2) Hydrogen must be transported long distances in pipes to its destination refuel station.

    Hydrogen is being generated onsite by electrolysis in Iceland. The only things we need to generate hydrogen are electricity, water, and possibly organic compunds, all of which are easily shipped with today's infrastructure.

    3) Hydrogen must be stored as a compressed gas or liquid.

    This is the least likely method of easy hydrogen storage in the future, although it's what we use today. Hydrogen will likely be stored bonded to metals, carbon nanostructures, or ammonia borane, which is easy since it is such a small atom that it takes almost no room in bonded form. The only trouble is getting it to bond and unbond at will, but this is much closer today than in the past. See http://tinyurl.com/pnn....

    4) People will wait hours to recharge their pure electric car or external, replaceable battery packs will become commonplace.

    Yeah, and the world is flat. And if you believe that, I've got some magic beans to sell you.

    ************

    I was always a bigger fan of the H2, because of the energy density issue. Unless they can find a miracle battery, it doesn't hold a candle to H2 in terms of density. Check out: http://tinyurl.com/lgr...

    While you're at it, look at the energy density of Diesel. Its volumetric density is 10,942 WH/l compared to 405 WH/l for 150 bar H2. Lithium batteries are around 300 and very expensive.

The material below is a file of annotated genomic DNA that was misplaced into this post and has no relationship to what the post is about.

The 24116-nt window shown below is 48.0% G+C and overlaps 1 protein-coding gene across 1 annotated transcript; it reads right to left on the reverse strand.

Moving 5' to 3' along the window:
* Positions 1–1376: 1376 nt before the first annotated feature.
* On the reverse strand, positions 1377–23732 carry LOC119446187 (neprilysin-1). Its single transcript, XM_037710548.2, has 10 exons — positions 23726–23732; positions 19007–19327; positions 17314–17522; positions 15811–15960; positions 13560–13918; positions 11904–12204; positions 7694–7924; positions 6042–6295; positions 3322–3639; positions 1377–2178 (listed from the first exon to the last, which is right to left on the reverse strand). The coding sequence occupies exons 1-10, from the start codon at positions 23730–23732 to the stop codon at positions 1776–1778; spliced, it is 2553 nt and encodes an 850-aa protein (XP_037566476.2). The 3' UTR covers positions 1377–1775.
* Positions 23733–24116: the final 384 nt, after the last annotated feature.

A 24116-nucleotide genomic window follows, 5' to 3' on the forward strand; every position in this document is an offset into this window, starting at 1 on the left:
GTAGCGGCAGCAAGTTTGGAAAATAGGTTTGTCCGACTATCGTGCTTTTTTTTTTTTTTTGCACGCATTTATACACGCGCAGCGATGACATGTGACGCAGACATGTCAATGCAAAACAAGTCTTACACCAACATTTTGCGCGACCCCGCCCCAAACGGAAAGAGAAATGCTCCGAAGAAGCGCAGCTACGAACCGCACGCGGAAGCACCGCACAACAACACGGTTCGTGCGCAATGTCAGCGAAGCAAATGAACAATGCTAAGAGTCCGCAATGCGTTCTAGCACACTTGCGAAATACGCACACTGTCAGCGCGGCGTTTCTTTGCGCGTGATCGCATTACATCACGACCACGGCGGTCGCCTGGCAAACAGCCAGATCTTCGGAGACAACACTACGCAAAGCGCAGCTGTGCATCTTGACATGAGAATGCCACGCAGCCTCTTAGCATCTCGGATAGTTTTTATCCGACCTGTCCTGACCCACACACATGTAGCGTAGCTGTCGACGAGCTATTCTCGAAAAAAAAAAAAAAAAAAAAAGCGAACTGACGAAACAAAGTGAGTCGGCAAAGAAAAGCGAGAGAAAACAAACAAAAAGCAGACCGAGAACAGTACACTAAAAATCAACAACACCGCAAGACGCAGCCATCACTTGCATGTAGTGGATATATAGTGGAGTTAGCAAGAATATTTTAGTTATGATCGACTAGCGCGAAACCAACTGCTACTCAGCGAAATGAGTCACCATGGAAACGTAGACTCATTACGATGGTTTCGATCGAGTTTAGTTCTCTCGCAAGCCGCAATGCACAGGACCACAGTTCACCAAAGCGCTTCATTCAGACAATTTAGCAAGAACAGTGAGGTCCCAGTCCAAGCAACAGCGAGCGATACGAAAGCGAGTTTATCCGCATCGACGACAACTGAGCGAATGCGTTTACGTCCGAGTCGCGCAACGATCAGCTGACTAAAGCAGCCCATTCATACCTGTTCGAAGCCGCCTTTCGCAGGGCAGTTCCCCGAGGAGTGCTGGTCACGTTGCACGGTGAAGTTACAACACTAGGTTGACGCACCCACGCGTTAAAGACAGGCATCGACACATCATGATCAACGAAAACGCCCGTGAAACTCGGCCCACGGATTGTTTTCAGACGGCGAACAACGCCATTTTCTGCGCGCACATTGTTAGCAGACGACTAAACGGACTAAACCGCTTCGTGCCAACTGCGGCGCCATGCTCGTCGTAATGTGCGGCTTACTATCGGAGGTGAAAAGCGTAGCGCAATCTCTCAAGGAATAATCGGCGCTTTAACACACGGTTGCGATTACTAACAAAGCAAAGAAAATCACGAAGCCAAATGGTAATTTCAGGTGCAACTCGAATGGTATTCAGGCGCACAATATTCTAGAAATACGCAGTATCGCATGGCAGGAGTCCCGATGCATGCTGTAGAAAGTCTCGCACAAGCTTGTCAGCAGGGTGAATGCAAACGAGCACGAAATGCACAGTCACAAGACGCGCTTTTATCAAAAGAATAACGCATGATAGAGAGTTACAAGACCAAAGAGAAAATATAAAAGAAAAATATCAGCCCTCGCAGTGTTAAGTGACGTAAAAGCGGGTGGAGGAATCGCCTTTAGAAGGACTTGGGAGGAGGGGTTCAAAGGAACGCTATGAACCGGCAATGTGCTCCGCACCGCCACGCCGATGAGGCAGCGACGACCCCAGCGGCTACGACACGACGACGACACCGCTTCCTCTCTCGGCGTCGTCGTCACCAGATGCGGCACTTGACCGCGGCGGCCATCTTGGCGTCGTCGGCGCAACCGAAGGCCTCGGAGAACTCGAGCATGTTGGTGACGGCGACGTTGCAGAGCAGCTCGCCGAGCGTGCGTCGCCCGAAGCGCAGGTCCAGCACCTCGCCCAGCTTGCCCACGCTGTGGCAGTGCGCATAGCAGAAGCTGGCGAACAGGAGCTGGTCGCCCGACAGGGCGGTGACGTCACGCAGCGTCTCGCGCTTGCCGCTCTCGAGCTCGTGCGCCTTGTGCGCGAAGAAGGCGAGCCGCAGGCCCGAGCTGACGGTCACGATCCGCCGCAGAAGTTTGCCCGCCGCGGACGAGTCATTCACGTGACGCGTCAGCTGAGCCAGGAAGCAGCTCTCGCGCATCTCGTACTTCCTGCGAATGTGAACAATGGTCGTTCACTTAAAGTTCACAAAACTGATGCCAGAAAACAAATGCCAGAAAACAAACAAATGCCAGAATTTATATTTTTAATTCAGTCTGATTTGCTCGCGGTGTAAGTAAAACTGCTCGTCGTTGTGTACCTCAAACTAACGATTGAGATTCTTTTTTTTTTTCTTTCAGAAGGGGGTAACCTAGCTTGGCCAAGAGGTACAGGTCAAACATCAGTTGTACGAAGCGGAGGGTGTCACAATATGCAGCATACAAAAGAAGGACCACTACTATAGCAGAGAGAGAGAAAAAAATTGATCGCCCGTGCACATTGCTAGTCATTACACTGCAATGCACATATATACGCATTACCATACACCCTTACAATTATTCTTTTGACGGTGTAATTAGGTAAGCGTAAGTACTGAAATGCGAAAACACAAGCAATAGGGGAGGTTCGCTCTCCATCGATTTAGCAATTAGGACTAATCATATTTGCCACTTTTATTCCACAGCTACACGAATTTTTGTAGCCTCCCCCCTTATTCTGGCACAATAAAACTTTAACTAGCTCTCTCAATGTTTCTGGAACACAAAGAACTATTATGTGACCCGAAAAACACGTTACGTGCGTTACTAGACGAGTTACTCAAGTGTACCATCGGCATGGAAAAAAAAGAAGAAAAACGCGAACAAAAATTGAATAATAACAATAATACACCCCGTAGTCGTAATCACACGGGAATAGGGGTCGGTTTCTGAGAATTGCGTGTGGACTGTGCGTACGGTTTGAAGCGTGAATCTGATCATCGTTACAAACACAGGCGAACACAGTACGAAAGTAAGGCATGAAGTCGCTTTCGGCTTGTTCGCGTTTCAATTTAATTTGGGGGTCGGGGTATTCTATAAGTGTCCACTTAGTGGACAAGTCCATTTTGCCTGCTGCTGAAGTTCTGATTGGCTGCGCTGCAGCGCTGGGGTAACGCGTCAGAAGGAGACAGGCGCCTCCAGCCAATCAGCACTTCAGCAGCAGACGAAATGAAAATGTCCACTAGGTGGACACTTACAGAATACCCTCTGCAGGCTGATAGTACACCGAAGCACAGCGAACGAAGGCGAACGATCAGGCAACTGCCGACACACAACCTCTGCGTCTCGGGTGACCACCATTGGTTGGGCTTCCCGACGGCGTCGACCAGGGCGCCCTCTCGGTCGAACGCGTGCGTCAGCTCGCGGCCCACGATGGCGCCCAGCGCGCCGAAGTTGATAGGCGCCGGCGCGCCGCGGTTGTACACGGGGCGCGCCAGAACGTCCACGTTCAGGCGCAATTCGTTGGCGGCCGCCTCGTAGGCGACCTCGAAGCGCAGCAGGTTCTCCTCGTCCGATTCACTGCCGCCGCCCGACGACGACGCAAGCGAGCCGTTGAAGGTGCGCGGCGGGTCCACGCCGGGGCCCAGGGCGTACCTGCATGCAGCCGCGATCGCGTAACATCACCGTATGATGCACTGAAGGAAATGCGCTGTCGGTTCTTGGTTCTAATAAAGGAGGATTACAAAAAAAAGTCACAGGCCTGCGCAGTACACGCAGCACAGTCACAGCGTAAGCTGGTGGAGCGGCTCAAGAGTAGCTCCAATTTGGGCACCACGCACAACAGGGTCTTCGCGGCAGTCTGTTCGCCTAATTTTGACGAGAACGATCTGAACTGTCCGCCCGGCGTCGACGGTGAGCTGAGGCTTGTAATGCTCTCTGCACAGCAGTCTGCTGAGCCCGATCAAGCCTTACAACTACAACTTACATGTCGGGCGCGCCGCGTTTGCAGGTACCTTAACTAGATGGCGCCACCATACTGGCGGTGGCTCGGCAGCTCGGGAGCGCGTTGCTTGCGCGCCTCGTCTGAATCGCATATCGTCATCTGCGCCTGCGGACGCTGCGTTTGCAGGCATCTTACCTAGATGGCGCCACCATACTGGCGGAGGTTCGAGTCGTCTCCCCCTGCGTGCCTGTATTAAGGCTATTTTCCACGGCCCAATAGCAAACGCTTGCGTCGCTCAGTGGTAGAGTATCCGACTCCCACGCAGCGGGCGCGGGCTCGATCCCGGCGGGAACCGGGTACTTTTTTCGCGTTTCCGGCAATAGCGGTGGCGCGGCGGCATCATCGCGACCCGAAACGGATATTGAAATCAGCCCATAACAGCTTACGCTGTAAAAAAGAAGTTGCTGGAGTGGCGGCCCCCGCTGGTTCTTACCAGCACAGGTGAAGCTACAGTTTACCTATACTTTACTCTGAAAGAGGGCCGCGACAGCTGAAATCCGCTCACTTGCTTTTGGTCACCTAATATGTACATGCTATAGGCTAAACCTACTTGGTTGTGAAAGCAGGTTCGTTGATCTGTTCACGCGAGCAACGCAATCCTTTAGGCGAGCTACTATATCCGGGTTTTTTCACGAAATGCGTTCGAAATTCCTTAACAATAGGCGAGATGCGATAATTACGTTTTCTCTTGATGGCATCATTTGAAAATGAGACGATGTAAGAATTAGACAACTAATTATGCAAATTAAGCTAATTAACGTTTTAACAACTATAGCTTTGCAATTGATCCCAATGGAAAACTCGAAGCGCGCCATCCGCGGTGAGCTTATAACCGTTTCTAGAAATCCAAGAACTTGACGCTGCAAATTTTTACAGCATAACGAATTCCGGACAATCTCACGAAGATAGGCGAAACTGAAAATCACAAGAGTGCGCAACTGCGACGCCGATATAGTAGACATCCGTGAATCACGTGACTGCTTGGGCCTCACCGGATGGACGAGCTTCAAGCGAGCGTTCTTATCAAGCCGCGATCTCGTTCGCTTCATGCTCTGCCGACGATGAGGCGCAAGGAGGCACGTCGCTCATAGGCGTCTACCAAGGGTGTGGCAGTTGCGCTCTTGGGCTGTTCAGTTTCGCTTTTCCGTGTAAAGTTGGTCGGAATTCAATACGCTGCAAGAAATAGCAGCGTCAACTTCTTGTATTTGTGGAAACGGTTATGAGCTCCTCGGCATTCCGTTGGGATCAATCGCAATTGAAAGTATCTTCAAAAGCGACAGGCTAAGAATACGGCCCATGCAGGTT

Since algae can be grown to make bioDiesel, I think that will be the fuel of the future once fossil fuels are used up.

    Yeah, it makes CO2, but it also was sequestered in the fuel when it was made. Besides, CO2 won't cause runaway warming anyway. I don't drink that bitter koolaid.
    Jul 28 09:58 PM | Likes Like |Link to Comment
  • Tesla's Real Problem: Energy Density [View article]
    http://bit.ly/1tUA4ng
    Jul 28 08:49 PM | Likes Like |Link to Comment
  • Tesla's Real Problem: Energy Density [View article]
    Future is Hydrogen.
    Jul 28 08:47 PM | Likes Like |Link to Comment
  • Tesla's Real Problem: Energy Density [View article]
    Has everyone forgotten that Europe and Asia are turning to hydrogen?
    Jul 28 03:02 PM | Likes Like |Link to Comment
  • Tesla's Real Problem: Energy Density [View article]
    that's it in a nutshell.
    Jul 25 09:59 PM | Likes Like |Link to Comment
  • Tesla's Real Problem: Energy Density [View article]
    Until hydrogen comes along and wipes them out ;)
    Jul 25 09:34 PM | 2 Likes Like |Link to Comment
  • Tesla's Real Problem: Energy Density [View article]
    don't let that hiccup dissuade you from listening to the important debate below.
    Jul 25 09:16 PM | Likes Like |Link to Comment
  • Tesla's Real Problem: Energy Density [View article]



    amen to that Ron
    Jul 25 09:00 PM | Likes Like |Link to Comment
  • Tesla's Real Problem: Energy Density [View article]
    @wonder

    If the energy to create hydrogen fuel comes from renewable sources such as wind, solar (which is already being done via electrolysis) then you have portable, instant, power available with no carbon footprint.

    Envision every home with a device that creates hydrogen and fuels their car based on solar electrolysis and you may begin to see why many are very excited about the prospects of a Hydrogen economy.
    Jul 25 06:27 PM | Likes Like |Link to Comment